Wednesday, October 19, 2016

Invasion of 1910

We played a game of Black Powder for the first time and the results were satisfactory.  Oh, did I mention we were playing with... 54mm figures!?

The forces were my British and German imperial troops, each with six units infantry, three units cavalry, and two units artillery. The artillery pieces were Britains 4.7" naval guns.  The scenario was the German guns were dug in at two redoubts.  The British needed to capture just one of the redoubts for victory.  The German cavalry was required to start the game off table.

Truth be told I forgot to take pictures of the game, but everything was still in its final positions the next day so I took pics of the end game.

Long and short is that the British took a very long time to get their assault on the northern gun position ready. Meanwhile the "keep 'em honest" attack on the southern redoubt took heavy casualties, and was entirely driven off by the late arrival of the German uhlans (whom I forgot to try and activate to bring onto the board two turns in a row!). 

However, as the uhlans tried to continue across the field to assist the northern redoubt, one unit blundered off table, and a second was broken whilst trying to follow up a successful attack with a sweeping advance.  This caused the entire German cavalry brigade to break and withdrawal. Subsequently, the gun in the southern redoubt was destroyed by British artillery fire.

Things got hot around the northern redoubt but German small arms fire was ineffective (i.e., my dice went ice cold and couldn't hit ANYTHING). The British capitalized and the cavalry finally closed for melee, causing the complete breaking of the German left (and infantry brigade) which meant that the German army began a general retreat.

Sticky-tac'ing the figs to wood trays worked like a charm, by the way. 

Apologies the plastic toy redoubts are not painted or flocked. The scenario was a last minute decision.

This ended the game and although the British had "won the field" and assault on either redoubt had failed to materialize. Count this one as a costly victory for the lads in khaki?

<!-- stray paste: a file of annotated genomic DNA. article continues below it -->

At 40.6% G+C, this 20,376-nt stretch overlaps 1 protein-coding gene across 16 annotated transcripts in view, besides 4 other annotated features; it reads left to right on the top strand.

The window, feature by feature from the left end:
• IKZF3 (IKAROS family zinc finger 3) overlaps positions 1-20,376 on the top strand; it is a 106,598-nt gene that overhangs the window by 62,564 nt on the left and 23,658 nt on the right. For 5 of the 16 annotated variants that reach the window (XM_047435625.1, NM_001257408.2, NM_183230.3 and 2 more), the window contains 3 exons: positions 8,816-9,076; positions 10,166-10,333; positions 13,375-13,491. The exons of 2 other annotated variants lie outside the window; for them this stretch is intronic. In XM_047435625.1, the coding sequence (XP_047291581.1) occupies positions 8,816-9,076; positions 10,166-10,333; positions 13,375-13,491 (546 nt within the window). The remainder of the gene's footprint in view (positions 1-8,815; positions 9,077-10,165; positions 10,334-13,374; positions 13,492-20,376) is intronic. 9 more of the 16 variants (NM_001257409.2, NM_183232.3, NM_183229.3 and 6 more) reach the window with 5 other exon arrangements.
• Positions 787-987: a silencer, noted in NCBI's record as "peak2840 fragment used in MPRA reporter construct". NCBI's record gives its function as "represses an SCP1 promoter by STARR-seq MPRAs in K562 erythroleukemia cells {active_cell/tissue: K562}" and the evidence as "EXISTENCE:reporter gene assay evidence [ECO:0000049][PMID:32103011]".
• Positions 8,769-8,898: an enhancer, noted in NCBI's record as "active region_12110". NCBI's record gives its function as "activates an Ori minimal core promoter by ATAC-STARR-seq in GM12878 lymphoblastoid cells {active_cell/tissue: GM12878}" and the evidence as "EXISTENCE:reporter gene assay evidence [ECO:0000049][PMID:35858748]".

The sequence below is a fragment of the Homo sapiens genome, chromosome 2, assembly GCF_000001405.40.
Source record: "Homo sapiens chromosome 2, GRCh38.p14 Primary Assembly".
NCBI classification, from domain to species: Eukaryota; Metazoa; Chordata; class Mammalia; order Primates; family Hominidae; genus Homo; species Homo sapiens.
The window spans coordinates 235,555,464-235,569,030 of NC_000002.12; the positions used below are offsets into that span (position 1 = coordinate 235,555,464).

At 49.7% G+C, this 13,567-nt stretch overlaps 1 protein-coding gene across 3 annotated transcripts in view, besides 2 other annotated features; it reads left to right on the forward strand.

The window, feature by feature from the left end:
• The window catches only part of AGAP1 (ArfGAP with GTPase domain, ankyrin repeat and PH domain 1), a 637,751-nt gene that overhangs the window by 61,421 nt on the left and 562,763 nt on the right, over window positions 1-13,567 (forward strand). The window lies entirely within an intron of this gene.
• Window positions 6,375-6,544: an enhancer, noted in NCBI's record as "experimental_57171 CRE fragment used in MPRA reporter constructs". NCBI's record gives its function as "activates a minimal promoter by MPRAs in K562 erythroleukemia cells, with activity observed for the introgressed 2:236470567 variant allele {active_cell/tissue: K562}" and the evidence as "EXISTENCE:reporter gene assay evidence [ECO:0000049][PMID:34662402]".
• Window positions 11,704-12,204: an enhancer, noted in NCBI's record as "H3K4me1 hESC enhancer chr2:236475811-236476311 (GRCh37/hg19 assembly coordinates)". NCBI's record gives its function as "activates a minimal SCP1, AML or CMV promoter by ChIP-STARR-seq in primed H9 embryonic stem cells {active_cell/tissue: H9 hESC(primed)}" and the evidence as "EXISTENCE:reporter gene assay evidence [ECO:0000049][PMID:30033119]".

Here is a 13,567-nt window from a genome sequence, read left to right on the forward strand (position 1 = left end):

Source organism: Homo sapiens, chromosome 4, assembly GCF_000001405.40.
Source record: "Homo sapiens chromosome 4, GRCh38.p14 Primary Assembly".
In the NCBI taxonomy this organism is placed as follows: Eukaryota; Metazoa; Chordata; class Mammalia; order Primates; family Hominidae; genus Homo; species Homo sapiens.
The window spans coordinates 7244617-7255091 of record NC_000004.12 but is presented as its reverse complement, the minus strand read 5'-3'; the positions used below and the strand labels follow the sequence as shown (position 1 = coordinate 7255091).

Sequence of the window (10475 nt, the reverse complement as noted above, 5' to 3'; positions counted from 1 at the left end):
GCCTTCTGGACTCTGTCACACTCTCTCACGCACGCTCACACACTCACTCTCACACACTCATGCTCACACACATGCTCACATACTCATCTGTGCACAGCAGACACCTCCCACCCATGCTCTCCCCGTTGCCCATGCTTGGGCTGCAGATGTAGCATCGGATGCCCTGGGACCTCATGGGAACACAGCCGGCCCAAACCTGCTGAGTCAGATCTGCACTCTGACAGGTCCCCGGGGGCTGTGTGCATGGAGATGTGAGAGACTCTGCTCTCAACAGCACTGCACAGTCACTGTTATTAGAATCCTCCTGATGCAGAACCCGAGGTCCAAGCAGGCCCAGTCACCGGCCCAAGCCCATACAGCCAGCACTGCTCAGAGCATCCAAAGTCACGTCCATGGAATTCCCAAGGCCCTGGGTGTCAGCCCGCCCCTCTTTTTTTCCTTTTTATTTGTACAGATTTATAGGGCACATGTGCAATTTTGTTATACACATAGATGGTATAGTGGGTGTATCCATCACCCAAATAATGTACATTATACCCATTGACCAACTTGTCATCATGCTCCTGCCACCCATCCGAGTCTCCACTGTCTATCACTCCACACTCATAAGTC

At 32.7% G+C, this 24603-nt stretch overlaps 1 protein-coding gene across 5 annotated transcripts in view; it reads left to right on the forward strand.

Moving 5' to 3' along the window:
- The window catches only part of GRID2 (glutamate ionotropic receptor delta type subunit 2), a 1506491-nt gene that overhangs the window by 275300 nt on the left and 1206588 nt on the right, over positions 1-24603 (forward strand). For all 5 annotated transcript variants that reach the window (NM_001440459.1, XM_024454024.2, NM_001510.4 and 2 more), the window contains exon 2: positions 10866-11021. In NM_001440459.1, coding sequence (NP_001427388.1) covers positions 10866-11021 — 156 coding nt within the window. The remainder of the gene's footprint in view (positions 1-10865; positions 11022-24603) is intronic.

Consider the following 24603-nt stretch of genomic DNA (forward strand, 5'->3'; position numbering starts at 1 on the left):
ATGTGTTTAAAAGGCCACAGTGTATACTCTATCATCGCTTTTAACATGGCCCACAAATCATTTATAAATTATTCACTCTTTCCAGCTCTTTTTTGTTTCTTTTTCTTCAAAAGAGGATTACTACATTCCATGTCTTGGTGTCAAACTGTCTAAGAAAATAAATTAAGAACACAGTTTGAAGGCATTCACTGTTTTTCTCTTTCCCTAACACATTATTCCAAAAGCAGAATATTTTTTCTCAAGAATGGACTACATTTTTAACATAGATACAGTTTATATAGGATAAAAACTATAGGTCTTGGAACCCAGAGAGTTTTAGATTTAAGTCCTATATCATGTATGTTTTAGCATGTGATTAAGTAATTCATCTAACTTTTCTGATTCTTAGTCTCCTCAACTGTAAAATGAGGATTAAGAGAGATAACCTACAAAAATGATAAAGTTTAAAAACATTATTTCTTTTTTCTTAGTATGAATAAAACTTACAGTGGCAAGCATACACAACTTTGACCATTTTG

Monday, October 3, 2016

Early Imperialists/German Medieval Army

Lighting array in the basement being much more photo-friendly, I decided to document some completed armies that had not been photographed yet.  First up is these 'Early Imperialist' themed German medieval troops: mounted knights, some townsmen infantry, Bohemian archers, and some Hussite crossbowmen.  

The shield motifs are just itty bitty designed printed in color on paper which I cut out and glued on. Then I did my best to use paint to blend the paper to the rest of the shield.  With a "two-foot rule" they look good. If you stare at them you can see the cut line sometimes...

The Old Glory set IDs are ME-24 (German Knights with lances), ME-36 (Dismounted German Knights), DIF-20 (Hussite Crossbowmen), DIF-25 (Bohemian Infantry Archers) and DIF-26 (Bohemian Town Militia).

The German knights do not come with lances. I drilled out the hands and made my own lances from brass rod.

Now that its done I realize the personal appeal was the crests on the knights helmets.  These Germans line up roughly with the early-mid 1200s.  The Hussite crossbowmen are lets say 1420-1435. Neither of these are the best match for my medieval Battle of Crecy-era French which is square in between at the 1340s.  This is all fine from a Lion Rampant mash-up medieval game standpoint, but makes envisioning something larger and grander like a Hail Caesar! game a little harder to wrap one's brain around.  If I could do it again I would have built a Hundred Years War-era Flanders army instead...